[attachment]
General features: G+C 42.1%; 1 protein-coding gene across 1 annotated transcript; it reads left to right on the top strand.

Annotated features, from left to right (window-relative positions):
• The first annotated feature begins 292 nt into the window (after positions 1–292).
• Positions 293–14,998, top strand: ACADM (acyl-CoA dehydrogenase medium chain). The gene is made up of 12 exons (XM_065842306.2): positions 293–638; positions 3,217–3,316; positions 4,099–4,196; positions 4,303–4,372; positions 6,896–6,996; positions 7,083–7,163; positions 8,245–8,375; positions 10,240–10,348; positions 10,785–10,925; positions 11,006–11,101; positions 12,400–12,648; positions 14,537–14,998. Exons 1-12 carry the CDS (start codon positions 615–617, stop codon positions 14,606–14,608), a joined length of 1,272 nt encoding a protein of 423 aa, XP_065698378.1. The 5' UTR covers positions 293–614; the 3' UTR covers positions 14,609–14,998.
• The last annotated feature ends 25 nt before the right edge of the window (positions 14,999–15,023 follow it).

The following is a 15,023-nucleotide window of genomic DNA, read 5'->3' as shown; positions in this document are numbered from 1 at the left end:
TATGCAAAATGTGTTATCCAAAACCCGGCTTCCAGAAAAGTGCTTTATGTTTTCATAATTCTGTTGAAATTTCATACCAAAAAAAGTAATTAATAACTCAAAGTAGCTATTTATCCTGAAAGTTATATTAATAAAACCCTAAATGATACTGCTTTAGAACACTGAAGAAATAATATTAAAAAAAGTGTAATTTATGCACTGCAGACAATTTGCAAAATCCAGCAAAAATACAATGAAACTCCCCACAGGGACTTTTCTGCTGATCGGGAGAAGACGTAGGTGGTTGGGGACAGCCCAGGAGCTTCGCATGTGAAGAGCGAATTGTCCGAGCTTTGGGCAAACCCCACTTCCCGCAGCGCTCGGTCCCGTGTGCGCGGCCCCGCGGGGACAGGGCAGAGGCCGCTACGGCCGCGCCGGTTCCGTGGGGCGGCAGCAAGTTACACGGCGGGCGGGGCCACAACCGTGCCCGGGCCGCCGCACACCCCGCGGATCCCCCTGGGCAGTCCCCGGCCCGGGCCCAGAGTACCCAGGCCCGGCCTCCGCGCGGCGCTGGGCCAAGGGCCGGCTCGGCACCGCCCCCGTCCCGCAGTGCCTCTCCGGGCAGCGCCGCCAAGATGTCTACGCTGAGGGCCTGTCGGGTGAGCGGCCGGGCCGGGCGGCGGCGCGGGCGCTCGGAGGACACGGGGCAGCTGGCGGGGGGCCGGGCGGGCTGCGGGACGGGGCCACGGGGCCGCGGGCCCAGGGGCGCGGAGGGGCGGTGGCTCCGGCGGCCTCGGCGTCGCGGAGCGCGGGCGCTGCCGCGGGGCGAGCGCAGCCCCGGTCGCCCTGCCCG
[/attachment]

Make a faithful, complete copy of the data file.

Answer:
General features: G+C 42.1%; 1 protein-coding gene across 1 annotated transcript; it reads left to right on the top strand.

Annotated features, from left to right (window-relative positions):
• The first annotated feature begins 292 nt into the window (after positions 1–292).
• Positions 293–14,998, top strand: ACADM (acyl-CoA dehydrogenase medium chain). The gene is made up of 12 exons (XM_065842306.2): positions 293–638; positions 3,217–3,316; positions 4,099–4,196; positions 4,303–4,372; positions 6,896–6,996; positions 7,083–7,163; positions 8,245–8,375; positions 10,240–10,348; positions 10,785–10,925; positions 11,006–11,101; positions 12,400–12,648; positions 14,537–14,998. Exons 1-12 carry the CDS (start codon positions 615–617, stop codon positions 14,606–14,608), a joined length of 1,272 nt encoding a protein of 423 aa, XP_065698378.1. The 5' UTR covers positions 293–614; the 3' UTR covers positions 14,609–14,998.
• The last annotated feature ends 25 nt before the right edge of the window (positions 14,999–15,023 follow it).

The following is a 15,023-nucleotide window of genomic DNA, read 5'->3' as shown; positions in this document are numbered from 1 at the left end:
TATGCAAAATGTGTTATCCAAAACCCGGCTTCCAGAAAAGTGCTTTATGTTTTCATAATTCTGTTGAAATTTCATACCAAAAAAAGTAATTAATAACTCAAAGTAGCTATTTATCCTGAAAGTTATATTAATAAAACCCTAAATGATACTGCTTTAGAACACTGAAGAAATAATATTAAAAAAAGTGTAATTTATGCACTGCAGACAATTTGCAAAATCCAGCAAAAATACAATGAAACTCCCCACAGGGACTTTTCTGCTGATCGGGAGAAGACGTAGGTGGTTGGGGACAGCCCAGGAGCTTCGCATGTGAAGAGCGAATTGTCCGAGCTTTGGGCAAACCCCACTTCCCGCAGCGCTCGGTCCCGTGTGCGCGGCCCCGCGGGGACAGGGCAGAGGCCGCTACGGCCGCGCCGGTTCCGTGGGGCGGCAGCAAGTTACACGGCGGGCGGGGCCACAACCGTGCCCGGGCCGCCGCACACCCCGCGGATCCCCCTGGGCAGTCCCCGGCCCGGGCCCAGAGTACCCAGGCCCGGCCTCCGCGCGGCGCTGGGCCAAGGGCCGGCTCGGCACCGCCCCCGTCCCGCAGTGCCTCTCCGGGCAGCGCCGCCAAGATGTCTACGCTGAGGGCCTGTCGGGTGAGCGGCCGGGCCGGGCGGCGGCGCGGGCGCTCGGAGGACACGGGGCAGCTGGCGGGGGGCCGGGCGGGCTGCGGGACGGGGCCACGGGGCCGCGGGCCCAGGGGCGCGGAGGGGCGGTGGCTCCGGCGGCCTCGGCGTCGCGGAGCGCGGGCGCTGCCGCGGGGCGAGCGCAGCCCCGGTCGCCCTGCCCG